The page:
It seems Scott Morrison won’t intervene in the case of the Murugappan family if he wins the election and tell me why I’m not surprised.

Priya and Nades Murugappan are Tamil asylum seekers who separately came to Australia from Sri Lanka in 2012 and 2013. They met in the Queensland town of Biloela in 2014 and were granted temporary visas. They also have two Australian-born daughters, Kopika and Tharnicaa.

But after their temporary visas expired in 2018 the family was detained on Christmas Island. The family was moved to Perth after Tharnicaa had a medical emergency and needed to be treated in hospital.

The family was initially granted three month bridging visas in June 2021 while Tharnicaa was in hospital.

But then in September, Priya, Nades and Kopika were granted 12 month bridging visas — but Tharnicaa was not, despite literally being born here.

The Morrison government has refused to grant the Murugappan family permanent visas or let return to Biloela, even though it’s their home. Locals have been campaigning for the family to be allowed to return to Biloela ever since they were forcibly removed from the town.

Labor and The Greens have also supported the right of the Murugappan family to return to Biloela.

So what’s the situation ahead of the election?

Morrison was out campaigning in Western Sydney with Immigration Minister Alex Hawke on Thursday. He was asked about the Murugappan family by Sydney Morning Herald and The Age reporters.

Morrison said the matter hadn’t been determined by the courts yet.

“There has been no finding of protection for the family, that is what our law requires for protection to be provided with such a visa,” he said.

“There is no protection owed. They have not been found to be refugees.

“Australia’s rules do not permit permanent visas for people who have not been found to be refugees. That is the government’s policy. It hasn’t changed.”

That answer’s been called out because actually, the immigration minister can issue visas on their own discretion.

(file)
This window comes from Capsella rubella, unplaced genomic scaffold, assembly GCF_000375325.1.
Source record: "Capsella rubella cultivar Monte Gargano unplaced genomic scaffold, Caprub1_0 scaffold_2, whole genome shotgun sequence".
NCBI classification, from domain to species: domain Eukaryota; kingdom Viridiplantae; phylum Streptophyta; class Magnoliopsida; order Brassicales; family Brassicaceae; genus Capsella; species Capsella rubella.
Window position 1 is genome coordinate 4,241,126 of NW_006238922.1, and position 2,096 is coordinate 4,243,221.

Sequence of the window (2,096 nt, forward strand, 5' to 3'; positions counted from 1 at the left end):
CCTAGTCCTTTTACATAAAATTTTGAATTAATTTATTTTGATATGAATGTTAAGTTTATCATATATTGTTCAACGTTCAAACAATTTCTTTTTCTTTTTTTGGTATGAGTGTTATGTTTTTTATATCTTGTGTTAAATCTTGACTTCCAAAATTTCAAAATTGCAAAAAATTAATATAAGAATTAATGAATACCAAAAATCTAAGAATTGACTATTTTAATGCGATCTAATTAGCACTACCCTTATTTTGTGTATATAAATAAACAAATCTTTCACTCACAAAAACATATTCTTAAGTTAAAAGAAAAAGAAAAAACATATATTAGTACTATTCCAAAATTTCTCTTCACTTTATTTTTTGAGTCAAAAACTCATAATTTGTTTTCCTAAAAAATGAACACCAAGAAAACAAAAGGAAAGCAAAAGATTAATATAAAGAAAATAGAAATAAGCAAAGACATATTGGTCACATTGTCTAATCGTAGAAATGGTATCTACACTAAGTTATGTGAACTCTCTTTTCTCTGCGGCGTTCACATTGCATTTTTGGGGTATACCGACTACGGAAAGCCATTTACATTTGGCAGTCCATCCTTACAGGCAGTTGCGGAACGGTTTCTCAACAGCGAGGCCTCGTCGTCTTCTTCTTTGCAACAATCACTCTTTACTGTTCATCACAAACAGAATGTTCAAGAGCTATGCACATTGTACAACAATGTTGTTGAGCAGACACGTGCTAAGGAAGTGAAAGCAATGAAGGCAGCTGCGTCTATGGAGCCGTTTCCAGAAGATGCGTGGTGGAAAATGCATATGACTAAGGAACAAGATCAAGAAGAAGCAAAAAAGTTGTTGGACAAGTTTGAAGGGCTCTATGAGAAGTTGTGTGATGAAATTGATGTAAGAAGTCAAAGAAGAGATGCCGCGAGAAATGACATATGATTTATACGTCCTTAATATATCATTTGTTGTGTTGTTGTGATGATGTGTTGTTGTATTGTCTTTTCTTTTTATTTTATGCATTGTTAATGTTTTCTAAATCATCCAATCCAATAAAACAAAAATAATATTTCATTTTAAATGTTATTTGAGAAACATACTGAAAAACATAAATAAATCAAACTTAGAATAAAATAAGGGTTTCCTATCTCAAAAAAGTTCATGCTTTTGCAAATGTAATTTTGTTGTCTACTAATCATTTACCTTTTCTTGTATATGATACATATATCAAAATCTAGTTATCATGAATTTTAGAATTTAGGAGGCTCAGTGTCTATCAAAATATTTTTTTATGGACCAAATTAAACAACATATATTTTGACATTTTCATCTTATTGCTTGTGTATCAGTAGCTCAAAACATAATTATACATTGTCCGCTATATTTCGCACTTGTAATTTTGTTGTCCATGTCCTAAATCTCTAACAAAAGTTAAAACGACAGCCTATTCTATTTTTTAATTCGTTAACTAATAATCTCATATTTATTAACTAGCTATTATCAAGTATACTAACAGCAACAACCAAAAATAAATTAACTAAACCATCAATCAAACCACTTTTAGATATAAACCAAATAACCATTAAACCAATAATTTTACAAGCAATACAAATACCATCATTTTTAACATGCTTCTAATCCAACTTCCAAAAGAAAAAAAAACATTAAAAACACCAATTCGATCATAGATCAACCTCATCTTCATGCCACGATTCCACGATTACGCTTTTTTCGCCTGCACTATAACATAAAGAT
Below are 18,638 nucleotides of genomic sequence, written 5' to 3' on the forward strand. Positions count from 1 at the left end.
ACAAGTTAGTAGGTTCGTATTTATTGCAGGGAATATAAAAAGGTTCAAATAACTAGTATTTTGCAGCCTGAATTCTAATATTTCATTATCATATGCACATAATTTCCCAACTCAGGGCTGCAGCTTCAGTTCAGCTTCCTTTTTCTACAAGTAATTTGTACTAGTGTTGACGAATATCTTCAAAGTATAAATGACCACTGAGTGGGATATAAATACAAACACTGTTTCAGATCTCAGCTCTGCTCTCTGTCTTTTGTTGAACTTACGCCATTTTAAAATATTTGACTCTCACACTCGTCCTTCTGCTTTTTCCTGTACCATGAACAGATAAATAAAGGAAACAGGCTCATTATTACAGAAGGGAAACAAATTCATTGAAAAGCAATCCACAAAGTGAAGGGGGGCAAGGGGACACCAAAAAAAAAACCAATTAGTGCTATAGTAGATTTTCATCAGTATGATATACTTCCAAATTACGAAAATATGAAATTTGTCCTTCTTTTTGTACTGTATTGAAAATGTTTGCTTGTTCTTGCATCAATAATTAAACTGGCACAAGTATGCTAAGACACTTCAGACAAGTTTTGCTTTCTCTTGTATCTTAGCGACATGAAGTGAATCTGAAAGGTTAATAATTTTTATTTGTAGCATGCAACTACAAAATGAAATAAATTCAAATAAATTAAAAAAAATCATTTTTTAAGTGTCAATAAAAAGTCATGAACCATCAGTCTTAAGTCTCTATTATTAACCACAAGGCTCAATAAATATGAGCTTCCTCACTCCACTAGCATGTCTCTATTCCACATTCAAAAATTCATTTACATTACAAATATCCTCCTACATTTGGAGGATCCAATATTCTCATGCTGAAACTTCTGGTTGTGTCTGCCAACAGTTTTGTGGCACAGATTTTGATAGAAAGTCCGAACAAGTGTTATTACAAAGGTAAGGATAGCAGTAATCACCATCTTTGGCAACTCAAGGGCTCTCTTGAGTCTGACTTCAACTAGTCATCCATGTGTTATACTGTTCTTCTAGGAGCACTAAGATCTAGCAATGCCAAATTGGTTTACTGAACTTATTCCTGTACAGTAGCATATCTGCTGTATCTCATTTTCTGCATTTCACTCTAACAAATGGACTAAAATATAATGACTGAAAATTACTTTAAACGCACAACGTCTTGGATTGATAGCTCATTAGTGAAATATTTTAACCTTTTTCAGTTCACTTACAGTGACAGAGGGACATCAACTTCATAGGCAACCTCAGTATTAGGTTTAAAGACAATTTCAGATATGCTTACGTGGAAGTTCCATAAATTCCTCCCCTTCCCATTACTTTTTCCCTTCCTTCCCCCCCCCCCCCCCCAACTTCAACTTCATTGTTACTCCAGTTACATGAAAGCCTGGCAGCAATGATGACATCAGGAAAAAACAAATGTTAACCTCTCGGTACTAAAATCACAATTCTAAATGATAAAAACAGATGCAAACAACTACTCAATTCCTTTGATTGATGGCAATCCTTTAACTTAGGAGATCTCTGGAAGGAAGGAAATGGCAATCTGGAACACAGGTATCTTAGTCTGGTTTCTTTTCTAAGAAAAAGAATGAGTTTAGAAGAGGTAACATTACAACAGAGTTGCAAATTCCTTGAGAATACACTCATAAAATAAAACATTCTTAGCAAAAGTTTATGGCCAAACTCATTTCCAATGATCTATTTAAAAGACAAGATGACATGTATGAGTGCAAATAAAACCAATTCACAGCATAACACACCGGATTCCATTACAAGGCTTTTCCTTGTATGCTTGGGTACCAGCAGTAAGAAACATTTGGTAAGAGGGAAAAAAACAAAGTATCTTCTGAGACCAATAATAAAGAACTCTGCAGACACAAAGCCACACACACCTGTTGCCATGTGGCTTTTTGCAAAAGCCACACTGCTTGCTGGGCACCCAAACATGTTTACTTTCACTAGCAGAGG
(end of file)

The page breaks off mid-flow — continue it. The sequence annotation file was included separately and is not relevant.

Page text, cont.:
I mean, Alex Hawke literally did it in April of 2022. British woman Rebecca Ellison had her request for permanent residency denied back in 2020 and has since been at risk of deportation.

But Hawke was able to step in and approve her permanent residency.

Speaking to the SMH, former deputy secretary in the Immigration Department Abul Rizvi pointed out that this is literally why we have ministerial discretion.

“There will always be exceptional cases where you will want to allow visas to be issued and to do that we created ministerial discretion,” Rizvi said.

“Morrison himself would have exercised this ministerial discretion when he was [immigration] minister – I don’t know how he’s forgotten.”

Scott Morrison responded to the criticisms of his stance on Friday. He essentially eschewed any responsibility for the Murugappan family’s case.

He said there were two tracks to them receiving permanent visas.

“There’s the track in the courts and those courts have not found that under the refugee convention that a protection obligation is owed under that convention,” he said, as per SBS.

“The other track that is available is under ministerial intervention. And that ministerial intervention power is done by the [Immigration] minister. Not the prime minister.”

However, as pointed out by commentators like Sally Rugg, it’s not the courts who decide if someone is a refugee.

As per News.com.au, Scott Morrison was also asked about his “empathy”.

“You said you would be more empathetic, this is one family you can change the lives of,” a reporter asked.

“The most empathetic thing when it comes to border protection, [is to] keep our borders secure,” Morrison replied.

Bleugh. Actually Scott, empathy is letting a family return to their home and the community who loves them.

Image: Twitter / @HomeToBilo & Getty Images / Asanka Ratnayake / Stringer